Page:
• Bradyrhizobium species play a role in fixing nitrogen.
  • Glomus species form beneficial relationships with plant roots, potentially impacting nutrient uptake and plant resilience to stress or disease.
  • Trichoderma species have been shown to suppress disease and promote plant growth.
Science for Success trials focused on biological seed treatments, including this plot near Fargo, North Dakota. Photo: North Dakota State University

“The products used in the trials had lots of handling variability, because they have to be alive when applied,” Colet notes. “The label requirements include storage timing and temperature, application timing prior to planting and more, to ensure the microbes live and perform as expected. We looked at products that can be applied either by farmers or retailers.”

Science for Success participants carried out research with these common protocols at 49 locations across 17 states in 2022 and at 52 locations across 20 states in 2023. Results from those 101 site-years covered plots from North Dakota to Florida and Nebraska to South Carolina.

Initial Results

In addition to collecting soybean yield data, trial participants collected soil samples, soybean tissue samples during reproductive growth, field history, soybean variety information, harvested soybean content samples, environmental data and more.

“Based on the data from these trials, nothing worked universally,” Lindsey reports. “In 2022, none of the microbes we looked at had statistically significant results compared to the untreated control. In 2023, we saw a national increase of 1.6 bushels per acre with Bradyrhizobium.”

She notes that they observed local, conditional responses to some active ingredients in some situations. 

“Those isolated results raised more questions,” she says. “Was it the weather? Something already in the soil?”

While biological seed treatment active ingredients varied between 2022 and 2023, the range of yield results show no statistically significant difference from the untreated control when averaged across all locations, with the exception of Bradyrhizobium species in 2023, shown in treatment 3 in the second chart.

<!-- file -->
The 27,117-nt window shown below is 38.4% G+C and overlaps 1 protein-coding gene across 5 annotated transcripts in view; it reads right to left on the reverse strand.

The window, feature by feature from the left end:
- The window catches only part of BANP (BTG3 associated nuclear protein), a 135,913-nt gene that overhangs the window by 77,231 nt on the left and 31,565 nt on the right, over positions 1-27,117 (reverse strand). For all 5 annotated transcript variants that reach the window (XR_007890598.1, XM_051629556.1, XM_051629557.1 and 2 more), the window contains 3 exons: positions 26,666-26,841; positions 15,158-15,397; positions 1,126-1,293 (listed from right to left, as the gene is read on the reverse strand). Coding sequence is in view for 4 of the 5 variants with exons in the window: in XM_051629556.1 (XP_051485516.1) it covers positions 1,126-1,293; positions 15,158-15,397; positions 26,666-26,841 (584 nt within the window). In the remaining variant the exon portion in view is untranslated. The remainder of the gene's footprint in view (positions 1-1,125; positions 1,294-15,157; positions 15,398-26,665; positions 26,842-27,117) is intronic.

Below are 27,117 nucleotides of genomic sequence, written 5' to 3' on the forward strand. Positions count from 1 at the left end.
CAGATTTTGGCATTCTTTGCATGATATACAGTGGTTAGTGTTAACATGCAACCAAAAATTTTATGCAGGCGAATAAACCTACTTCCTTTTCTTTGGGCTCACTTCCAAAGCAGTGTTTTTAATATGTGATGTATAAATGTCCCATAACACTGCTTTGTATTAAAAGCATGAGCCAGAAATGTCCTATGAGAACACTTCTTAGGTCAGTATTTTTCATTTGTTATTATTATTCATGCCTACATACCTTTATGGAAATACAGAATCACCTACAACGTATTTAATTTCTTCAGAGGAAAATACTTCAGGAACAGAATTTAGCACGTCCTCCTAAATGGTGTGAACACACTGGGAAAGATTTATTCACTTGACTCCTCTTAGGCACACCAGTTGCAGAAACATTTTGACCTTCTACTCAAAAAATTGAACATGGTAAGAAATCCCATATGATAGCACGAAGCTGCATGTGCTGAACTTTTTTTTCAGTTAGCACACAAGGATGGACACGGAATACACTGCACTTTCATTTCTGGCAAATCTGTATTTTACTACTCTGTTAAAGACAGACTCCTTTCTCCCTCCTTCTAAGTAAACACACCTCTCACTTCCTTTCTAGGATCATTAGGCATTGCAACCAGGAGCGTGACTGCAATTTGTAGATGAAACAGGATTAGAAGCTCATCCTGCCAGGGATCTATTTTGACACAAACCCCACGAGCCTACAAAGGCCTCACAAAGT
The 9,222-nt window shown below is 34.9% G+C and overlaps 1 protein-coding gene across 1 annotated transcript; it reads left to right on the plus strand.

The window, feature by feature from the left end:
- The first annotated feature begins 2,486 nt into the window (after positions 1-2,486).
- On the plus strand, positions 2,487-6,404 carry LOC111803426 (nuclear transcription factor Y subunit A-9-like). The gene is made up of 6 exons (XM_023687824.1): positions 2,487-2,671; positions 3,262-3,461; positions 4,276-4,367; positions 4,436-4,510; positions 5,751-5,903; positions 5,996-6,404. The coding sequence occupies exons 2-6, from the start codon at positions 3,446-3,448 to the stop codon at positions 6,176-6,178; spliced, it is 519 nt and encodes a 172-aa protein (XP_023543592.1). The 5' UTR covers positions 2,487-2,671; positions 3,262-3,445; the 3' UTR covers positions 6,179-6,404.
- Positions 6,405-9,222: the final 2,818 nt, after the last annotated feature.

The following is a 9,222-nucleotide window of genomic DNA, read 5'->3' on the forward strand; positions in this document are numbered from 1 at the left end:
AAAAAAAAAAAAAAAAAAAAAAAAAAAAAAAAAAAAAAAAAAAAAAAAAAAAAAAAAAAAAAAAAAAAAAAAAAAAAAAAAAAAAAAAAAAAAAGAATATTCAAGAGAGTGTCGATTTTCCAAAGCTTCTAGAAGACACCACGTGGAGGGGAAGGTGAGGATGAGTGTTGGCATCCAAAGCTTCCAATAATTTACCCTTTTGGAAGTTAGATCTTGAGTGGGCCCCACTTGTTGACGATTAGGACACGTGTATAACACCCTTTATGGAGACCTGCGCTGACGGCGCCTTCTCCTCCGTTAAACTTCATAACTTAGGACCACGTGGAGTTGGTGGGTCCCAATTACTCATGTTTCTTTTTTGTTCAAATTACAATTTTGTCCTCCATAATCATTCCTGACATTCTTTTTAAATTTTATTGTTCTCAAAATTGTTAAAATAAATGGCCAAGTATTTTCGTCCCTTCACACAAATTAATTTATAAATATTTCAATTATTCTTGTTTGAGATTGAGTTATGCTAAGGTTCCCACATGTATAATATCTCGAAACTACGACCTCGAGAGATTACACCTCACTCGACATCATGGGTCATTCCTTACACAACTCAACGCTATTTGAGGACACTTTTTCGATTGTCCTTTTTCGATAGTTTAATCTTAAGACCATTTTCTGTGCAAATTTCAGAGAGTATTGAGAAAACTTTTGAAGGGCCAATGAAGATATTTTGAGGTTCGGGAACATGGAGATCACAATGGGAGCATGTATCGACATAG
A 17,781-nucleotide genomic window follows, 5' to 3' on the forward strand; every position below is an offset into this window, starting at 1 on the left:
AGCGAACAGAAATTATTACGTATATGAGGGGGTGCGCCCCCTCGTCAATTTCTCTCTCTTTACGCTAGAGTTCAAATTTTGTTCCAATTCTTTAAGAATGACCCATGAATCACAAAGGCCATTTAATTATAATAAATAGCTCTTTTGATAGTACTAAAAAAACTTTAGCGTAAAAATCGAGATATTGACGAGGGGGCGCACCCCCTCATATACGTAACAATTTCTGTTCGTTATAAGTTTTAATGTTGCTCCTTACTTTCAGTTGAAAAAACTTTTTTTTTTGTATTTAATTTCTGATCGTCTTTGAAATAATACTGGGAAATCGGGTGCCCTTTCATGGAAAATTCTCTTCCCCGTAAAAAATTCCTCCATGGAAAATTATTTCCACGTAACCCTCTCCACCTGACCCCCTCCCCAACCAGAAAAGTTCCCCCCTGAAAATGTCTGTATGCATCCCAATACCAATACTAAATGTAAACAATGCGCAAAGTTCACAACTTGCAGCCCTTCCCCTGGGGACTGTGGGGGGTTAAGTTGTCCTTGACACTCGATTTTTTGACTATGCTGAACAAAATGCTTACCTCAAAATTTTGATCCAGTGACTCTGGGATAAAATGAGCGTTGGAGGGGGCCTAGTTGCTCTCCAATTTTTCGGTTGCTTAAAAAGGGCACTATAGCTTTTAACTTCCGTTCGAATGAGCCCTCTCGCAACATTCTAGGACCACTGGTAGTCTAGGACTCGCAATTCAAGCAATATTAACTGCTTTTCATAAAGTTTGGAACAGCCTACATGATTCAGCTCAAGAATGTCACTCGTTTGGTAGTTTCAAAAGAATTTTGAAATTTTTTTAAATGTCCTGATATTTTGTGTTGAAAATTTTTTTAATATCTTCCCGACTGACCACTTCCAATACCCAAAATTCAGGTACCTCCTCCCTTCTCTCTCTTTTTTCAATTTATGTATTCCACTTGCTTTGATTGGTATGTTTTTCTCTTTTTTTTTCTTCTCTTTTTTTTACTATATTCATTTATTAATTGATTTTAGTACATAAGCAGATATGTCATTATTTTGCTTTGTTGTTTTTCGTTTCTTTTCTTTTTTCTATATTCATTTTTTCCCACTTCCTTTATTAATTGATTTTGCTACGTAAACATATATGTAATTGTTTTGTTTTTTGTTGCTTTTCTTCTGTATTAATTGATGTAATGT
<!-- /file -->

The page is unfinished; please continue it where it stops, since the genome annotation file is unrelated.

She notes that differences between Science for Success in-field research and company information could relate to the rapid development of the market and its products. She explains that often the way something works in the greenhouse is different than how it responds in the field, because so many other factors influence results.

For that reason, the team collected as much information as possible from these trials. However, the volume of data collected made it challenging for Lindsey and Colet to identify patterns initially.

“We have hired a statistician to review the data,” Lindsey adds. “We expect that more in-depth analysis will help us understand the fit for specific biological seed treatment options.”

From that in-depth analysis, Science for Success will develop outreach materials designed to answer farmer questions about biological seed treatments. Lindsey and Colet aim to have that information available as planning for 2025 starts.

In the meantime, Lindsey offers the following initial recommendations to farmers considering biological seed treatments for soybeans.

  • Consider doing in-field comparisons before going all-in on a product.
  • Follow product label directions, remembering that the active ingredients need to be alive when applied.
  • Keep in mind that any yield increases are often small.
  • Watch for additional information from Science for Success after the in-depth analysis has been completed.

Published: Jul 1, 2024

The materials on SRIN were funded with checkoff dollars from United Soybean Board and the North Central Soybean Research Program. To find checkoff funded research related to this research highlight or to see other checkoff research projects, please visit the National Soybean Checkoff Research Database.